The star stallion in chef Gastón Acurio’s stable of restaurants is Astrid y Gastón, a spot in Lima, Peru, that last year placed second-highest of all South American restaurants (#35 overall) in the San Pellegrino 50 Best rankings. At about the end of June, the newest foal will be Tanta (118 W. Grand Ave., no phone yet). It’s Acurio’s first Chicago outpost for his New Peruvian cuisine and only his third in the United States, after versions of La Mar Cebichería in New York and San Francisco.
Veronica Beckman, one of Acurio’s local partners, says Peruvian food arises from both the confluence of biomes—Amazon, desert, mountains, ocean—and the eclectic immigration patterns, with Spanish, African, Arabic, Chinese, Japanese, and Italian influences. “The biodiversity and cultural heritage mash together to create what Peruvian food is,” she says.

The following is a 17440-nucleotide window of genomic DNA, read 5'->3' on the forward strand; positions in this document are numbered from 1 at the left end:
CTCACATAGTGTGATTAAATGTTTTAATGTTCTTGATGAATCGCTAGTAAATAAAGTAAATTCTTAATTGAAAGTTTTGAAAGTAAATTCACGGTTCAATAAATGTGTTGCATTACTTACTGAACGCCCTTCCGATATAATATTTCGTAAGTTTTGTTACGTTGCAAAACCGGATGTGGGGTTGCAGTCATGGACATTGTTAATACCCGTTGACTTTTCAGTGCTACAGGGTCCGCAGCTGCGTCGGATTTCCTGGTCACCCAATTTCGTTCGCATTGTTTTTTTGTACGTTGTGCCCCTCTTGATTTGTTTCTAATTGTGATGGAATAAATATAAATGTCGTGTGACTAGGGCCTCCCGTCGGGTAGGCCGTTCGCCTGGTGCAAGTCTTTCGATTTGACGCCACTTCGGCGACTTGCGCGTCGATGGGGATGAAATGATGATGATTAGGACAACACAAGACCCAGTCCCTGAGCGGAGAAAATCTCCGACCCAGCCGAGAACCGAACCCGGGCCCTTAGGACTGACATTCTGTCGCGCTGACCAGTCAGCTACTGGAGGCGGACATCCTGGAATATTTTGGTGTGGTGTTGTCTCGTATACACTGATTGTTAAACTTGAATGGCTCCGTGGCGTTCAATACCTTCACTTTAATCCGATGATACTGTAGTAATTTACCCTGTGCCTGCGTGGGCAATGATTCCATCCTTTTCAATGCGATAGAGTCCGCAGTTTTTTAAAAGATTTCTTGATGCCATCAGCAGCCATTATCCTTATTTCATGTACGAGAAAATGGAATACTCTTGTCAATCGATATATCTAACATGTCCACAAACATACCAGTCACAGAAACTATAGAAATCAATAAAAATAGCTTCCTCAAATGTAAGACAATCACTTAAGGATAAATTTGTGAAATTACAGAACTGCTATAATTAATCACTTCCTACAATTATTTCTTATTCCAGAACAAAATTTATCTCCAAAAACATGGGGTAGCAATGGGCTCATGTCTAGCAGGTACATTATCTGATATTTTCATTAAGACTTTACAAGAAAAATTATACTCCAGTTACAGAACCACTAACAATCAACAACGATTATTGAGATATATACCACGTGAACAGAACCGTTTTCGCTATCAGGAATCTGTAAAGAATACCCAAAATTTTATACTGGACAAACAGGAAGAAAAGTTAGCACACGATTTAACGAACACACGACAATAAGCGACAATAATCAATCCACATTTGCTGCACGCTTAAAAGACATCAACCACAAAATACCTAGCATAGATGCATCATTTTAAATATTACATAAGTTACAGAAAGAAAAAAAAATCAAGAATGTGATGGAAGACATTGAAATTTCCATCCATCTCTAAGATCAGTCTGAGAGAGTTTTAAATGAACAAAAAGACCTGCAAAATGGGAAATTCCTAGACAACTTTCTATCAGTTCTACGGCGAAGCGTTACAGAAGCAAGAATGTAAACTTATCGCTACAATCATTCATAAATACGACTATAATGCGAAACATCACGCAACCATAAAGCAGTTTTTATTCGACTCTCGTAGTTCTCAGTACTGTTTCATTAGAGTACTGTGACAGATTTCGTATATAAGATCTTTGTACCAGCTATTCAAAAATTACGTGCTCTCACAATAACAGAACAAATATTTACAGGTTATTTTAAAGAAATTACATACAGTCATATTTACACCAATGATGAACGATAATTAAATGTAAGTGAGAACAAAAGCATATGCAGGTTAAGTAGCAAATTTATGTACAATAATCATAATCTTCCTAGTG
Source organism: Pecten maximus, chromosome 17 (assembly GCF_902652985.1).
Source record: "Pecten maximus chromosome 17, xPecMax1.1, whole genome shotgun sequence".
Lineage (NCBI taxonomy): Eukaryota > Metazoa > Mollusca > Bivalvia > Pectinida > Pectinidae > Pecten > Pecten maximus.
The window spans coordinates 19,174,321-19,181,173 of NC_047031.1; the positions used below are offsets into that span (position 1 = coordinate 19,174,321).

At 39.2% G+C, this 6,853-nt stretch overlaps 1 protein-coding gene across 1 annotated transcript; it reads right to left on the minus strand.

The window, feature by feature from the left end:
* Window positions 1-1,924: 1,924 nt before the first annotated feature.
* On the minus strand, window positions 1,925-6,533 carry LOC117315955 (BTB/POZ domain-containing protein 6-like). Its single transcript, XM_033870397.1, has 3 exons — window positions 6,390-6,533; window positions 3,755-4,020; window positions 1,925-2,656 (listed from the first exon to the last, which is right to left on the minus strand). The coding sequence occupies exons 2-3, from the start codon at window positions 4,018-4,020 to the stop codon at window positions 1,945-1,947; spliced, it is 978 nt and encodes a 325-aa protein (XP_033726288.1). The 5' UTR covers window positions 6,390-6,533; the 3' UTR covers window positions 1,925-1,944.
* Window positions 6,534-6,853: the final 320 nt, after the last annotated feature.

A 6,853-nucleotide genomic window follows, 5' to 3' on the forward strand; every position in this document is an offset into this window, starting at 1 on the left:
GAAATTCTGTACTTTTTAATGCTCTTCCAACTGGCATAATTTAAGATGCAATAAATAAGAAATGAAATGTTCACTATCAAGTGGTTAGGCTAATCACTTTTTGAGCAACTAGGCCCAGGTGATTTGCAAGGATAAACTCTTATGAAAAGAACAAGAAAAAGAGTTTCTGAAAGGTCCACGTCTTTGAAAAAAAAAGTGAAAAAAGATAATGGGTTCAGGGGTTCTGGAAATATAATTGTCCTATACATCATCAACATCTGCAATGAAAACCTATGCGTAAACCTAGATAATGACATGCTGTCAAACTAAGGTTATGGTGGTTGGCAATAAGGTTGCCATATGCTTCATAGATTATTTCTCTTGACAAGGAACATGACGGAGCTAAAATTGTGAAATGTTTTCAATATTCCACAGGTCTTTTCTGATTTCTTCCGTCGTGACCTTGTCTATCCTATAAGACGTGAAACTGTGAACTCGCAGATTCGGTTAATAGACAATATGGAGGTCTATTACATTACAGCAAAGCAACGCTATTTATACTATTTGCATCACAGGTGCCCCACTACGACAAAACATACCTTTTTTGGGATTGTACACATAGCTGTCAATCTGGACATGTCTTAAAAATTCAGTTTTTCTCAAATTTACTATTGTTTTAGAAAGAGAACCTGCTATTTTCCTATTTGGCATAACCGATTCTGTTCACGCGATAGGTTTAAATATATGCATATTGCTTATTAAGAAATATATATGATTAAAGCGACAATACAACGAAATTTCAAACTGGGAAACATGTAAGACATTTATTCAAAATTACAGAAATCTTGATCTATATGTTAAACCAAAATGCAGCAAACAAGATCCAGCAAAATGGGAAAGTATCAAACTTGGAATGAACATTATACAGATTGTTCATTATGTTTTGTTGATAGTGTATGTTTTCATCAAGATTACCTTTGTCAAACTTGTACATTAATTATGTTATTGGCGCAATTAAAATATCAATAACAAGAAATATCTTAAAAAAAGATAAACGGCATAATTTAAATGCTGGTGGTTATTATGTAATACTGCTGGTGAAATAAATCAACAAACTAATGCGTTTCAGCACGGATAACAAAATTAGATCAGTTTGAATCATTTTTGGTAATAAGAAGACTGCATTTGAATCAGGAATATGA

Some spices and Acurio’s sauces will be imported from Peru, but fresh fish and even the distinctive ají pepper will be sourced from closer to Chicago. Tiraditos, cebiche (a.k.a. seviche), anticuchos, and Chinese-influenced dishes such as lomo saltado and arroz chaufa typify the menu. Naturally, the distinctively Peruvian spirit pisco features on the drink menu.
Beckman says she’s excited to introduce Chicagoans to a Peru they haven’t seen here—although that doesn’t extend so far as the famously Peruvian dish of guinea pig. “We’re not planning to have that on the menu,” she says. “Not just yet.”